I prepared a video showing the Server Push load and non-Server Push loads side by side.

Well, let me show you that.

So, you can see when the Server Push user is already viewing the pictures, the other guy is just trying to load the artist view.

Let’s see it one more time.

Once again, the Server Push user on the right is getting through much faster than the non-Server Push user on the left.

Two to three times faster.

Just think about it.

Think about the user experience you can provide your customers if you configure the Server Push on your HTTP/2 server.

And you don’t even have to change any code in your app.

And this is great.

Just awesome.

This was the Server Push demo.

Thank you very much.

Have a great conference.

And now, back to Jeff.

[ Applause ]

All right, thanks, Andreas.

So let’s summarize what we’ve seen and discussed regarding HTTP/2 and Server Push.

Server Push is supported only in NSURLSession API.

So if you’re writing new apps or you’re on NSURLConnection, we highly recommend that you move to NSURLSession APIs today.

There’s no coding that you have to do to take advantage of Server Push.

It’s not an opt-in.

It just works.

And with Server Push your apps will perform in the most optimal manner, giving your users an even better experience with your applications.

Now, another evolution to the NSURLSession API is the addition of Network Statistics.

Now, who out here loves statistics?

We have any statistic people?

We got some folks that love statistics?

All right, I’ve got a stat for you.

Are you ready?

Here it is.

All right.

Right. Sorry about that.

Sorry. We’re going to get to some actual useful statistics.

And this is, we believe, network statistics are part of that 2% useful values.

So, why is it useful?

Have you ever had slow network performance in your applications?

Imagine some of you have.

And how did you go about figuring out what was wrong?

You know, how did you debug that?

We believe network statistics is going to be great for you guys to be able to use in the development and debugging environment.

You could use this to collect information, possibly out in the field.

Maybe you could leverage Test Flight and collect some information about your app running in the field.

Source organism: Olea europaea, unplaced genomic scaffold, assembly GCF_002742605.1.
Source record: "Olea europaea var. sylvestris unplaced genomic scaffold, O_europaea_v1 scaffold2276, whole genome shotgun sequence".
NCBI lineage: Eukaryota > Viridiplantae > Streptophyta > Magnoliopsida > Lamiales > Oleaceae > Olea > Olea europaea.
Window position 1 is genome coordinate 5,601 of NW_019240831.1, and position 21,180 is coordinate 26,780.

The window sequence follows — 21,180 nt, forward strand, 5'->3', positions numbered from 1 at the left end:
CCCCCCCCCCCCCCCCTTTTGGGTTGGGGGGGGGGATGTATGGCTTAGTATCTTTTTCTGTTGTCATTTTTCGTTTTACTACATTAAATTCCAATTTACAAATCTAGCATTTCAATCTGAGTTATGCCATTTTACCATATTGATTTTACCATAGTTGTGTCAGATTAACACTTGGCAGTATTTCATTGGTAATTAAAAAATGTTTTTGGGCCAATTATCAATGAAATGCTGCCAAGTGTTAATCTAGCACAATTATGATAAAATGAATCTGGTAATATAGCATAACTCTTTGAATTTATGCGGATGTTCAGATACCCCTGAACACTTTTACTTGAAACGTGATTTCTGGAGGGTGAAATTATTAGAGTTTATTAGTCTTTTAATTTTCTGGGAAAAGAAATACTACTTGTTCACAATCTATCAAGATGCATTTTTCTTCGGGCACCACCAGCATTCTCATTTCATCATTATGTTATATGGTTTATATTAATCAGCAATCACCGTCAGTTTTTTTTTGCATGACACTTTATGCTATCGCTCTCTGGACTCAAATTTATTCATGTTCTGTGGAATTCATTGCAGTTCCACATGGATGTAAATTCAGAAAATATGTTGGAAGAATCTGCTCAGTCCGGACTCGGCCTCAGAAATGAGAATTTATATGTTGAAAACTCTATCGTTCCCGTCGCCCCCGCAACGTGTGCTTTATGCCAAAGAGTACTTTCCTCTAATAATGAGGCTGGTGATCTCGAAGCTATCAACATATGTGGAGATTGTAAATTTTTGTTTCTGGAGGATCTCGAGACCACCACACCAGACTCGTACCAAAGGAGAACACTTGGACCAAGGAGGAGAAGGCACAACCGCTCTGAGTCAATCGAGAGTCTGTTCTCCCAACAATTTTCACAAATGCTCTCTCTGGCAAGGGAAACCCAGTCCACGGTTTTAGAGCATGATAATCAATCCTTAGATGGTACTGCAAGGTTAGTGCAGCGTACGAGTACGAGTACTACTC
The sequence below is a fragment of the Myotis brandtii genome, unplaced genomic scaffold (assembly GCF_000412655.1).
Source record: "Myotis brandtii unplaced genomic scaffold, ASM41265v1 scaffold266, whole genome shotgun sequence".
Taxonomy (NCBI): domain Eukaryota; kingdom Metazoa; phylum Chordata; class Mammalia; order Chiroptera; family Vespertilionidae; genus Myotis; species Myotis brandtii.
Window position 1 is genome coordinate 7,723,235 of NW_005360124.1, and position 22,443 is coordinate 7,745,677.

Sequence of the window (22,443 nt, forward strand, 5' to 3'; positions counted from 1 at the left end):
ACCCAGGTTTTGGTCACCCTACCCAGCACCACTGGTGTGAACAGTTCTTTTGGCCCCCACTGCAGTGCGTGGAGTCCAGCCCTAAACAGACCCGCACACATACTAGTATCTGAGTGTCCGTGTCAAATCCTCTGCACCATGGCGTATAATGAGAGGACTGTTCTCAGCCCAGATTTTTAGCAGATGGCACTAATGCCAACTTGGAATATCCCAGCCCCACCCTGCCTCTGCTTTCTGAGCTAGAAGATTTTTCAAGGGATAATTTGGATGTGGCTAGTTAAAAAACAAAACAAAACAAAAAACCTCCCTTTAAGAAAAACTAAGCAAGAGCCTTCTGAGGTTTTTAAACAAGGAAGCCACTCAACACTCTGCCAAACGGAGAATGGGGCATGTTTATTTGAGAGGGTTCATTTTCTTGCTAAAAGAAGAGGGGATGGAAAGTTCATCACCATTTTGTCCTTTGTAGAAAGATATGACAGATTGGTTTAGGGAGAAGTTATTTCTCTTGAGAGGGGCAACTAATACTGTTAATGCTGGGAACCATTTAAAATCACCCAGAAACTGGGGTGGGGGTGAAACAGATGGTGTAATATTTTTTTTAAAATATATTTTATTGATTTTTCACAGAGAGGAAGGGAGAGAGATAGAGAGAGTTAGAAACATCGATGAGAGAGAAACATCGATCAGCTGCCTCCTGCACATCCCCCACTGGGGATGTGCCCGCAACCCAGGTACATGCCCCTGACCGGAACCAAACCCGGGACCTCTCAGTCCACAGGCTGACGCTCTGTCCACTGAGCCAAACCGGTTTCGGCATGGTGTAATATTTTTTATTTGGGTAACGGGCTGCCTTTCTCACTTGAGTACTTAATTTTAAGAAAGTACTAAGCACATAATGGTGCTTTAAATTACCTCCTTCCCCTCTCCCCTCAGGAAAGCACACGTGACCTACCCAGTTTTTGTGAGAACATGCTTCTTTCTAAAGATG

Network statistics is about analyzing performance of network loading within your app.

It’s about finding and fixing networking-related bugs.

And it’s about giving you better understanding of what your networking is doing inside of your application.

Currently, network statistics is supported in iOS, macOS and on tvOS platforms.

Now, before we get started with the actual statistics values, let me explain to you how you’re going to get all these values.

And to do this, we need to look at a little bit of code.

Here we have a brand new delegate called didFinishCollecting metrics.

This is a delegate method of the NSURLSession Task Delegate class.

Now, when you implement this delegate, it’s going to be passed a task for which the metrics were collected and a new class object.

This is NSURLSessionTaskMetrics.

The NSURLSessionTaskMetrics class has a property named taskInterval.

This is the interval of time from a task creation to the point in time when all the statistics are collected and are ready to be delivered to your didFinishCollectingMetrics delegate.

Another property I’m showing you here is the redirectCount.

Now, that’s fairly straightforward.

And as the name indicates, this is the number of times that an HTTP redirection occurred during the task’s execution.

The last property of NSURLSessionTaskMetrics called transactionMetrics.

Now, this property is really the core.

This is the meat of our network statistics.

This is where you get an array of NSURLTaskTransactionMetric objects.

Now, let’s take a closer look at this particular new class because this is really where some of the great metrics are located.

Now, in order to understand all of these metrics, we’re going to chop them up into four categories.

Now, the first two properties of NSURLTaskTransactionMetrics make up the first category.

And I’m going to call that Request and Response.

There’s two properties here called Request” and “Response.

And they really allow you to analyze what was it that I asked for?

And what was the response to that original question?

The second category of statistics has to do with protocol and connection.